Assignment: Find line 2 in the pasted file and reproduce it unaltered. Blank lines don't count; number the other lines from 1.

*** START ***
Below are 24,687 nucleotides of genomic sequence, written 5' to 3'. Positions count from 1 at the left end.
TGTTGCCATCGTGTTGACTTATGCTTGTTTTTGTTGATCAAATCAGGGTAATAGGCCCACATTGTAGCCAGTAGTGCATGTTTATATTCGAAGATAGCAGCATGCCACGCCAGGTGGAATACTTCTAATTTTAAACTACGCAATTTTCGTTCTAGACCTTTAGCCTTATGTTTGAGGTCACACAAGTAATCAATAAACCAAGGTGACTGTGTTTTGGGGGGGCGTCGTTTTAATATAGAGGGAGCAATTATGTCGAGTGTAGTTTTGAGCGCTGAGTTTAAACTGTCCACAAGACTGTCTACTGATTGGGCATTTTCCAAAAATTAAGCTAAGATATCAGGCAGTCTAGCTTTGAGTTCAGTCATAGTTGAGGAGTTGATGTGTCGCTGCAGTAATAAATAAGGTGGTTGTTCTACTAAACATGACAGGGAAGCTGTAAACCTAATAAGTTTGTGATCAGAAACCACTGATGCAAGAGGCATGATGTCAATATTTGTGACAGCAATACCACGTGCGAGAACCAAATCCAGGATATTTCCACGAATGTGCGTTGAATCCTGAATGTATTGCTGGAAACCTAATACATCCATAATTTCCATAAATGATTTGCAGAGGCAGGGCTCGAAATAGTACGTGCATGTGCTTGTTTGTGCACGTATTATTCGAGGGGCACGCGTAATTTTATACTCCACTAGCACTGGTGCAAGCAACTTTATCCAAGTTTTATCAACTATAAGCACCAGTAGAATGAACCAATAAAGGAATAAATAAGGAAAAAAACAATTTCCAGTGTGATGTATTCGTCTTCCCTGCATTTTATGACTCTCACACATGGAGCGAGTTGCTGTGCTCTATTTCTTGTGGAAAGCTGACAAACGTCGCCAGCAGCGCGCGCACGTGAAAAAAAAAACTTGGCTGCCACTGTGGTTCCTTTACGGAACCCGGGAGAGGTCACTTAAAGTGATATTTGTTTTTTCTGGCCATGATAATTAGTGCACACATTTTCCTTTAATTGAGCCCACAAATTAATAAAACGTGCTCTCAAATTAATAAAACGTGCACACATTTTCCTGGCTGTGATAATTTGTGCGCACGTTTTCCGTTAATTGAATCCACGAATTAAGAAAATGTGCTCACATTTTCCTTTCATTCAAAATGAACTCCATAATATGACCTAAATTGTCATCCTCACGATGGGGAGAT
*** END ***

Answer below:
TGTTGCCATCGTGTTGACTTATGCTTGTTTTTGTTGATCAAATCAGGGTAATAGGCCCACATTGTAGCCAGTAGTGCATGTTTATATTCGAAGATAGCAGCATGCCACGCCAGGTGGAATACTTCTAATTTTAAACTACGCAATTTTCGTTCTAGACCTTTAGCCTTATGTTTGAGGTCACACAAGTAATCAATAAACCAAGGTGACTGTGTTTTGGGGGGGCGTCGTTTTAATATAGAGGGAGCAATTATGTCGAGTGTAGTTTTGAGCGCTGAGTTTAAACTGTCCACAAGACTGTCTACTGATTGGGCATTTTCCAAAAATTAAGCTAAGATATCAGGCAGTCTAGCTTTGAGTTCAGTCATAGTTGAGGAGTTGATGTGTCGCTGCAGTAATAAATAAGGTGGTTGTTCTACTAAACATGACAGGGAAGCTGTAAACCTAATAAGTTTGTGATCAGAAACCACTGATGCAAGAGGCATGATGTCAATATTTGTGACAGCAATACCACGTGCGAGAACCAAATCCAGGATATTTCCACGAATGTGCGTTGAATCCTGAATGTATTGCTGGAAACCTAATACATCCATAATTTCCATAAATGATTTGCAGAGGCAGGGCTCGAAATAGTACGTGCATGTGCTTGTTTGTGCACGTATTATTCGAGGGGCACGCGTAATTTTATACTCCACTAGCACTGGTGCAAGCAACTTTATCCAAGTTTTATCAACTATAAGCACCAGTAGAATGAACCAATAAAGGAATAAATAAGGAAAAAAACAATTTCCAGTGTGATGTATTCGTCTTCCCTGCATTTTATGACTCTCACACATGGAGCGAGTTGCTGTGCTCTATTTCTTGTGGAAAGCTGACAAACGTCGCCAGCAGCGCGCGCACGTGAAAAAAAAAACTTGGCTGCCACTGTGGTTCCTTTACGGAACCCGGGAGAGGTCACTTAAAGTGATATTTGTTTTTTCTGGCCATGATAATTAGTGCACACATTTTCCTTTAATTGAGCCCACAAATTAATAAAACGTGCTCTCAAATTAATAAAACGTGCACACATTTTCCTGGCTGTGATAATTTGTGCGCACGTTTTCCGTTAATTGAATCCACGAATTAAGAAAATGTGCTCACATTTTCCTTTCATTCAAAATGAACTCCATAATATGACCTAAATTGTCATCCTCACGATGGGGAGAT